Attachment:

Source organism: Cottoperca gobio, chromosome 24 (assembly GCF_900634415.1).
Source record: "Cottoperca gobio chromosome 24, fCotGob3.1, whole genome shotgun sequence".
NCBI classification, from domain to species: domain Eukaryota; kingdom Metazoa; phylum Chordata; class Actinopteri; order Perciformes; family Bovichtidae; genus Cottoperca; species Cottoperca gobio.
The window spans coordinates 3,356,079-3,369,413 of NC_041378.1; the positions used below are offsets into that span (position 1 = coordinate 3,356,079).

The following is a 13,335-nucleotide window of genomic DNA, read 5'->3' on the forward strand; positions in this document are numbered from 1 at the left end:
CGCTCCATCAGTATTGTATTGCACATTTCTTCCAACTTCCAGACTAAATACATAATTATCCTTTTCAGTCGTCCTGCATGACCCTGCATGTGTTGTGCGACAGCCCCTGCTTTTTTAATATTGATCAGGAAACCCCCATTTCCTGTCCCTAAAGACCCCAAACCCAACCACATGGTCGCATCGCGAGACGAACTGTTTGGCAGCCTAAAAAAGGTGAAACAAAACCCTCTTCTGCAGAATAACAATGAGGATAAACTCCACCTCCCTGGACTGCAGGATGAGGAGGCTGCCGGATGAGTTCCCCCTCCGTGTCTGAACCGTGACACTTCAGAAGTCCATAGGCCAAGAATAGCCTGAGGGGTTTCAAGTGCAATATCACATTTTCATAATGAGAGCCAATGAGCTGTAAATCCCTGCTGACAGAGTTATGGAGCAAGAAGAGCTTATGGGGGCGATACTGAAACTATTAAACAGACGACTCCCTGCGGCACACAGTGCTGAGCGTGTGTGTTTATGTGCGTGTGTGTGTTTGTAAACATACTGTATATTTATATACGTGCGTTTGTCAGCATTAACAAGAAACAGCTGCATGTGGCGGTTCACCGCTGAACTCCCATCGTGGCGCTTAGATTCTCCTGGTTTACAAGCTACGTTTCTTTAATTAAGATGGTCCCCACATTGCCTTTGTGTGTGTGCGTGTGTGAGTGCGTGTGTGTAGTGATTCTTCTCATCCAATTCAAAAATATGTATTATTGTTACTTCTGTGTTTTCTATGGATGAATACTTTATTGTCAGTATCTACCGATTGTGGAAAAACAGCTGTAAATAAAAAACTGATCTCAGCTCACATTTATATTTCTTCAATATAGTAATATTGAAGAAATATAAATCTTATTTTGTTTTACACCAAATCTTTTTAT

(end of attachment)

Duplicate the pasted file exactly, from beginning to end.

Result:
Source organism: Cottoperca gobio, chromosome 24 (assembly GCF_900634415.1).
Source record: "Cottoperca gobio chromosome 24, fCotGob3.1, whole genome shotgun sequence".
NCBI classification, from domain to species: domain Eukaryota; kingdom Metazoa; phylum Chordata; class Actinopteri; order Perciformes; family Bovichtidae; genus Cottoperca; species Cottoperca gobio.
The window spans coordinates 3,356,079-3,369,413 of NC_041378.1; the positions used below are offsets into that span (position 1 = coordinate 3,356,079).

The following is a 13,335-nucleotide window of genomic DNA, read 5'->3' on the forward strand; positions in this document are numbered from 1 at the left end:
CGCTCCATCAGTATTGTATTGCACATTTCTTCCAACTTCCAGACTAAATACATAATTATCCTTTTCAGTCGTCCTGCATGACCCTGCATGTGTTGTGCGACAGCCCCTGCTTTTTTAATATTGATCAGGAAACCCCCATTTCCTGTCCCTAAAGACCCCAAACCCAACCACATGGTCGCATCGCGAGACGAACTGTTTGGCAGCCTAAAAAAGGTGAAACAAAACCCTCTTCTGCAGAATAACAATGAGGATAAACTCCACCTCCCTGGACTGCAGGATGAGGAGGCTGCCGGATGAGTTCCCCCTCCGTGTCTGAACCGTGACACTTCAGAAGTCCATAGGCCAAGAATAGCCTGAGGGGTTTCAAGTGCAATATCACATTTTCATAATGAGAGCCAATGAGCTGTAAATCCCTGCTGACAGAGTTATGGAGCAAGAAGAGCTTATGGGGGCGATACTGAAACTATTAAACAGACGACTCCCTGCGGCACACAGTGCTGAGCGTGTGTGTTTATGTGCGTGTGTGTGTTTGTAAACATACTGTATATTTATATACGTGCGTTTGTCAGCATTAACAAGAAACAGCTGCATGTGGCGGTTCACCGCTGAACTCCCATCGTGGCGCTTAGATTCTCCTGGTTTACAAGCTACGTTTCTTTAATTAAGATGGTCCCCACATTGCCTTTGTGTGTGTGCGTGTGTGAGTGCGTGTGTGTAGTGATTCTTCTCATCCAATTCAAAAATATGTATTATTGTTACTTCTGTGTTTTCTATGGATGAATACTTTATTGTCAGTATCTACCGATTGTGGAAAAACAGCTGTAAATAAAAAACTGATCTCAGCTCACATTTATATTTCTTCAATATAGTAATATTGAAGAAATATAAATCTTATTTTGTTTTACACCAAATCTTTTTAT